We will also post more often about general, universal themes. Julie’s work as a green design and sustainability consultant, as well as her involvement in the community, provides much material. Alyssa will write more about her urban gardening and DIY projects. As an artist, her hands-on creative urges are boundless!

So, sit back and enjoy. Subscribe to our RSS. Tell your friends, especially your change-agent friends. Find us on Facebook , Twitter , Flickr , and Virb .

Wake Up, Freak Out, Get a Grip

Wake Up, Freak Out – then Get a Grip from Leo Murray on Vimeo .

Two friends told me about this last Friday, so I had to check it out. It’s an excellent tour of the "tipping point" effects of climate destabilization — something even the IPCC predictions don’t account for. Leo Murray’s animation and narration makes the very complex science of climate feedback easy to understand and visualize in stark terms. While it does give a glimpse into probable scenarios of species extinction, climate refugees, and other human misery, Murray also tells us it’s not inevitable. This is not the time to panic, he says — this is the time to ACT!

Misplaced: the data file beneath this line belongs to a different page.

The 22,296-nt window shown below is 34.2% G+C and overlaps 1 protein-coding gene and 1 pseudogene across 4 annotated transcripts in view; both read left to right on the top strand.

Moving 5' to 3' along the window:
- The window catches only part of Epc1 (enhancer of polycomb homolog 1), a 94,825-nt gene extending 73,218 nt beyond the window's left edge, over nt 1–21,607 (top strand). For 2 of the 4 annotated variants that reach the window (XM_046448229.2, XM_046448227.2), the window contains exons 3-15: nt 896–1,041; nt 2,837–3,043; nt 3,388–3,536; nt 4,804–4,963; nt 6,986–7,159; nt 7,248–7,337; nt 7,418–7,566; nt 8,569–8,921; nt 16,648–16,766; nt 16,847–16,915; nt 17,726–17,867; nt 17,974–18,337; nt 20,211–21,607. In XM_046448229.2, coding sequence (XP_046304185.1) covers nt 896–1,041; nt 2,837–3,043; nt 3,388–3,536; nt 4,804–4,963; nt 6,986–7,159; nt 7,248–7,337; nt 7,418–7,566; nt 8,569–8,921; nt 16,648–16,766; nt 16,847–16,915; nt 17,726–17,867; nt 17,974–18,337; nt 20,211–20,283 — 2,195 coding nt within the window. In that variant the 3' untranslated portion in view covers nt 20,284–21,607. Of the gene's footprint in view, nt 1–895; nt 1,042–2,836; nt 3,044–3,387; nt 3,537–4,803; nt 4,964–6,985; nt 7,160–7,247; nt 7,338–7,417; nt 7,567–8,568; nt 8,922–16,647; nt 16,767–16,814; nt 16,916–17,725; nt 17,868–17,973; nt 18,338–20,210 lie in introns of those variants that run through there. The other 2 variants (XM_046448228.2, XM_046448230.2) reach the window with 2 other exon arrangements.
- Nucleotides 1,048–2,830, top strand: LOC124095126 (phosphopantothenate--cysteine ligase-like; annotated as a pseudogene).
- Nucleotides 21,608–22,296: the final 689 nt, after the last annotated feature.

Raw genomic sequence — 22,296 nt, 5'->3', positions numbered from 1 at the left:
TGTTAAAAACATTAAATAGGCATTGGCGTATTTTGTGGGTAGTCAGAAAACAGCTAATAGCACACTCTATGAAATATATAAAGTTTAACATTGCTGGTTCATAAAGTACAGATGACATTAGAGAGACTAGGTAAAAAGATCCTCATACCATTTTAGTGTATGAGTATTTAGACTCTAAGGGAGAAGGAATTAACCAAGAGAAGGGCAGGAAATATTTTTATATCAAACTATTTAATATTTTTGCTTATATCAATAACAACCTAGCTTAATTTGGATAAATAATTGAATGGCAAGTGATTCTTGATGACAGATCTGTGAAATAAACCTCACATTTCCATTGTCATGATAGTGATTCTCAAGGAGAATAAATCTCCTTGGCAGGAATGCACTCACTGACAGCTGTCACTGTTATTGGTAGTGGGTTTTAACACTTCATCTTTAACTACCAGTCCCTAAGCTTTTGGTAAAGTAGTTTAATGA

On a related note, David Orr came to Baltimore on October 1 to give a talk about climate change policy. He and a group of experts have been briefing the two presidential campaigns as part of the Presidential Climate Action Project . On their website, you can view and download policy papers on what the next Transition Team has to do in order to hit the ground running in the first 100 days in office. Look through their "Climate Action Briefs" on topics such as the role of small business in addressing climate change, national security in a changing environment, the moral case for energy efficiency, and the great potentials of a new "green" economy.